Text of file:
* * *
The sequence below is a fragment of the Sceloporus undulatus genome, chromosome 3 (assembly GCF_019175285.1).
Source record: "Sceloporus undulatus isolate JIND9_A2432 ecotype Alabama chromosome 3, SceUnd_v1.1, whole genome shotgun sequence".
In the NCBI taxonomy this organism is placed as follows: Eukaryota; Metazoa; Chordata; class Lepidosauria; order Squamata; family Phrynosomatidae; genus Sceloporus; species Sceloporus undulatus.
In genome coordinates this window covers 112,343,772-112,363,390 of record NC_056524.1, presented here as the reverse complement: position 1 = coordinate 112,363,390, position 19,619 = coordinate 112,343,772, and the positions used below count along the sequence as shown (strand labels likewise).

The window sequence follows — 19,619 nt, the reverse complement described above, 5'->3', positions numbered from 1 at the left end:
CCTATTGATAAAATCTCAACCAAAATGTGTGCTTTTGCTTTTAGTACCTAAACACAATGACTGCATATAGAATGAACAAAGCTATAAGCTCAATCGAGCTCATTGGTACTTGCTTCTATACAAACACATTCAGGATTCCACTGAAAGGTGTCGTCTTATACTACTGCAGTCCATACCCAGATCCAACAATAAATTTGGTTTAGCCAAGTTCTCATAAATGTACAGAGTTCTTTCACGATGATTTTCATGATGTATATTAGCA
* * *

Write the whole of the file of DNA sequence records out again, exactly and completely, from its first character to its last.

The sequence below is a fragment of the Sceloporus undulatus genome, chromosome 3 (assembly GCF_019175285.1).
Source record: "Sceloporus undulatus isolate JIND9_A2432 ecotype Alabama chromosome 3, SceUnd_v1.1, whole genome shotgun sequence".
In the NCBI taxonomy this organism is placed as follows: Eukaryota; Metazoa; Chordata; class Lepidosauria; order Squamata; family Phrynosomatidae; genus Sceloporus; species Sceloporus undulatus.
In genome coordinates this window covers 112,343,772-112,363,390 of record NC_056524.1, presented here as the reverse complement: position 1 = coordinate 112,363,390, position 19,619 = coordinate 112,343,772, and the positions used below count along the sequence as shown (strand labels likewise).

The window sequence follows — 19,619 nt, the reverse complement described above, 5'->3', positions numbered from 1 at the left end:
CCTATTGATAAAATCTCAACCAAAATGTGTGCTTTTGCTTTTAGTACCTAAACACAATGACTGCATATAGAATGAACAAAGCTATAAGCTCAATCGAGCTCATTGGTACTTGCTTCTATACAAACACATTCAGGATTCCACTGAAAGGTGTCGTCTTATACTACTGCAGTCCATACCCAGATCCAACAATAAATTTGGTTTAGCCAAGTTCTCATAAATGTACAGAGTTCTTTCACGATGATTTTCATGATGTATATTAGCA